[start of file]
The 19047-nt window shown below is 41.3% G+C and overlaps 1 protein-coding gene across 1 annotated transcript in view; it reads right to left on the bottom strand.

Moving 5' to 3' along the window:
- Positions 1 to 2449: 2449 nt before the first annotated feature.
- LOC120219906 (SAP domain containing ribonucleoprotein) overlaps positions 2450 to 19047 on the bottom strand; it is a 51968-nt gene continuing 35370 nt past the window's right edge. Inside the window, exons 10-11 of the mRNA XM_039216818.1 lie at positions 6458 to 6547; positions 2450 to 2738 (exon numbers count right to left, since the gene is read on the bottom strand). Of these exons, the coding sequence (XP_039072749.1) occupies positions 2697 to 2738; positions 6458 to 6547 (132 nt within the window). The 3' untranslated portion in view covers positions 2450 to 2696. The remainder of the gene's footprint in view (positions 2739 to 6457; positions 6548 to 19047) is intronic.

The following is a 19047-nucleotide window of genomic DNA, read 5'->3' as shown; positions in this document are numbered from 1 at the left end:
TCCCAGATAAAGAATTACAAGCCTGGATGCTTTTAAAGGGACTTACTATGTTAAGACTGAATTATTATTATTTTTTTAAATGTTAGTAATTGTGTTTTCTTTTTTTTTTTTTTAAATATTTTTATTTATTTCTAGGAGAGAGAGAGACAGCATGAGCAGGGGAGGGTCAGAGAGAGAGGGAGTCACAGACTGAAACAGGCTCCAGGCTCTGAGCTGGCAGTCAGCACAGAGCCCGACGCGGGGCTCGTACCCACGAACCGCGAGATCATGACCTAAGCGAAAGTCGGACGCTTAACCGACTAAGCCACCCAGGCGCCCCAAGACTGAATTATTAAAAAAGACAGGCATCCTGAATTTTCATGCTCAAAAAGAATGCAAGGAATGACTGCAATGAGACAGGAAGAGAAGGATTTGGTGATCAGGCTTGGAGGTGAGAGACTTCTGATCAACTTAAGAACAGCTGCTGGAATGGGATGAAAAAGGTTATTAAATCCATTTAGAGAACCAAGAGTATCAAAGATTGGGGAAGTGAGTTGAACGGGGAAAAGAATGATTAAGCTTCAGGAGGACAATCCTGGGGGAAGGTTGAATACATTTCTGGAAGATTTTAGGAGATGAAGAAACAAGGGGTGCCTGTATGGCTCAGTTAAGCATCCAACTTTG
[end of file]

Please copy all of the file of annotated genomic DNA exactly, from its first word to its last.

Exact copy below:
The 19047-nt window shown below is 41.3% G+C and overlaps 1 protein-coding gene across 1 annotated transcript in view; it reads right to left on the bottom strand.

Moving 5' to 3' along the window:
- Positions 1 to 2449: 2449 nt before the first annotated feature.
- LOC120219906 (SAP domain containing ribonucleoprotein) overlaps positions 2450 to 19047 on the bottom strand; it is a 51968-nt gene continuing 35370 nt past the window's right edge. Inside the window, exons 10-11 of the mRNA XM_039216818.1 lie at positions 6458 to 6547; positions 2450 to 2738 (exon numbers count right to left, since the gene is read on the bottom strand). Of these exons, the coding sequence (XP_039072749.1) occupies positions 2697 to 2738; positions 6458 to 6547 (132 nt within the window). The 3' untranslated portion in view covers positions 2450 to 2696. The remainder of the gene's footprint in view (positions 2739 to 6457; positions 6548 to 19047) is intronic.

The following is a 19047-nucleotide window of genomic DNA, read 5'->3' as shown; positions in this document are numbered from 1 at the left end:
TCCCAGATAAAGAATTACAAGCCTGGATGCTTTTAAAGGGACTTACTATGTTAAGACTGAATTATTATTATTTTTTTAAATGTTAGTAATTGTGTTTTCTTTTTTTTTTTTTTAAATATTTTTATTTATTTCTAGGAGAGAGAGAGACAGCATGAGCAGGGGAGGGTCAGAGAGAGAGGGAGTCACAGACTGAAACAGGCTCCAGGCTCTGAGCTGGCAGTCAGCACAGAGCCCGACGCGGGGCTCGTACCCACGAACCGCGAGATCATGACCTAAGCGAAAGTCGGACGCTTAACCGACTAAGCCACCCAGGCGCCCCAAGACTGAATTATTAAAAAAGACAGGCATCCTGAATTTTCATGCTCAAAAAGAATGCAAGGAATGACTGCAATGAGACAGGAAGAGAAGGATTTGGTGATCAGGCTTGGAGGTGAGAGACTTCTGATCAACTTAAGAACAGCTGCTGGAATGGGATGAAAAAGGTTATTAAATCCATTTAGAGAACCAAGAGTATCAAAGATTGGGGAAGTGAGTTGAACGGGGAAAAGAATGATTAAGCTTCAGGAGGACAATCCTGGGGGAAGGTTGAATACATTTCTGGAAGATTTTAGGAGATGAAGAAACAAGGGGTGCCTGTATGGCTCAGTTAAGCATCCAACTTTG